Attacks on Christians in Nigeria’s Middle Belt by Fulani militants are continuing and the situation, which has been described as genocide, has been deteriorating further in recent weeks. Christians have been killed, injured and kidnapped in a series of attacks in several states.
On 27 November, the body of Rev Johnson Oladimeji (pictured) was found in his car in southwest Nigeria’s Ekiti state. The Baptist pastor was killed in a suspected attack by Fulani herdsmen as he travelled home from visiting his mother in Osun state on 26 November. He was killed by bullets shot at his car on a stretch of highway that runs along a forest where the assailants were hiding.
From 28 to 29 November, seven Christians were murdered by Fulani herdsmen in the villages of Ungwar Bido and Ungwar-Pa, Kaduna state. The assailants also kidnapped two children, wounded four people and burned down four houses in the attacks. Only six of those killed were identified: Silas Maman, Malaki Tabat, Geofree Andrew, Anna Ahmadu, Sunday Tagwai and Fidelis Musa, all from Ungwar Bido. The two missing children were named as Rebecca Andrew and Clement Andrew and the four wounded as Adamu Mangai, Matta Silas, Yaro Musa and Yaro Andrew.
On 1 December, militant herdsmen killed three people in Gura-Pwana village, Plateau state, named as Joseph Kumai (28), Davou Mwanti (59) and Dalyop Davou (70). According to a survivor of the attack, Swanta Kumai, the gunmen entered the village late at night and began shooting at people. Mr. Kumai, said that his 28-year-old son, Joseph, was woken by the gunfire. Together they rushed outside to try and warn their neighbours. “Unbeknown to him, the attackers had already spotted his movement. When coming out, they went after him with heavy fire and shot him dead,” Kumai said. “The invaders grouped themselves into four, strategically positioned so that no one can dare them.”
On 17 November, Christian community leader Haruna Kuye and his teenage son, Destiny Kuye, were killed in Gidan Zaki village, Kaduna state. Pastor Kuye’s wife and daughter were injured in the attack, his wife sustaining machete wounds while his daughter was shot in the hand. The murder was carried out by about five men armed with automatic rifles and machetes, who also tried to burn down the house and a vehicle.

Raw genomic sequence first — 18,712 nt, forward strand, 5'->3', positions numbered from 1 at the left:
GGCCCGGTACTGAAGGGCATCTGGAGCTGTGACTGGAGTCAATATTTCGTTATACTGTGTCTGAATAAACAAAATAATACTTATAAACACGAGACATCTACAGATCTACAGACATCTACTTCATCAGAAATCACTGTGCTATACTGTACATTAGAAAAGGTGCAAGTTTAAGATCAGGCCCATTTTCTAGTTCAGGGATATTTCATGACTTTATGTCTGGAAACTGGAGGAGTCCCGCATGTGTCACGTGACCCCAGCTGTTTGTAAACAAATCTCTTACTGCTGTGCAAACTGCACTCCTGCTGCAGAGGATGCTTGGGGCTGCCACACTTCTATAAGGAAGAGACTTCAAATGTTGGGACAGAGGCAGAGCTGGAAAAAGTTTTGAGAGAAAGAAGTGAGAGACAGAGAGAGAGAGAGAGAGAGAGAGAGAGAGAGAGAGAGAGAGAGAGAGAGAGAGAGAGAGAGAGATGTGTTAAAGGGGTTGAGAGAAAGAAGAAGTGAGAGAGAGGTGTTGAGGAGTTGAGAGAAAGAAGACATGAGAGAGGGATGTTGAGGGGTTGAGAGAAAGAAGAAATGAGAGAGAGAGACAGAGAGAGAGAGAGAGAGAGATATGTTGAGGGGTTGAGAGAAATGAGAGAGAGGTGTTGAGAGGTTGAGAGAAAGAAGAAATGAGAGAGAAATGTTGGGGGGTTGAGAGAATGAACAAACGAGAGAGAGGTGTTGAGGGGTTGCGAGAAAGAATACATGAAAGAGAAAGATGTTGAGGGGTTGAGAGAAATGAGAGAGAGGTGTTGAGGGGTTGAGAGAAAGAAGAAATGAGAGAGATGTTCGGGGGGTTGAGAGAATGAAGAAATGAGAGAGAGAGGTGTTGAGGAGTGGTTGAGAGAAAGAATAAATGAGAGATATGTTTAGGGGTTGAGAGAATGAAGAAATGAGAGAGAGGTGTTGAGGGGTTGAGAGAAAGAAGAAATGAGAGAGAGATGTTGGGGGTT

Luka Binniyat, spokesman for the Southern Kaduna People’s Union (SOKAPU) also reported killings in Chikun County. According to him most Christian villages in the area were destroyed in mid-November, with many people killed and some kidnapped. SOKAPU is calling on the Kaduna and federal governments to assist the thousands of displaced people in southern Kaduna state who are in urgent need of food and medical services.
“Most of them are living under sub-human conditions, especially children, women, the old and infirm. No citizens deserve to be so neglected and abandoned by its government after it has failed in its cardinal responsibility of securing their lives and property” Binniyat reported.
On 10 November, Fulani herdsmen killed a Christian in Alei village and abducted nine others from Nasapa village, Niger state in a series of coordinated attacks. Godspecial Moses, director with Glorious Missions, asked for prayer: “Please join us to pray that God should arise and defend His people, and to discomfit the enemy and their evil informants. Pray also that the Niger state government and indeed the federal government will muster the political will to fight this evil to a stop. There is power in corporate prayer. Let’s pray.”
On 6 November, armed Fulani killed four Christians in Dande village, Kaduna state. Among the victims were John Musa (45), Habila Ibrahim (42) and Samaila Audu, all three fathers of large families.
The following day armed Fulani attacked Karji, a suburb of the city of Kaduna, and kidnapped seven people, including five daughters of Pastor Istifanus Tiswan of Christ Embassy Church named Faith, Godsgift, Ruth, Damaris and Michelle.
Nigerians are not allowed to own or carry firearms. However, Fulani militias often have access to and carry weapons such as automatic rifles. These are used by many herders to protect their livestock as they travel, but extremist groups have been using them to carry out scores of deadly attacks.
(International Christian Concern, Morning Star News)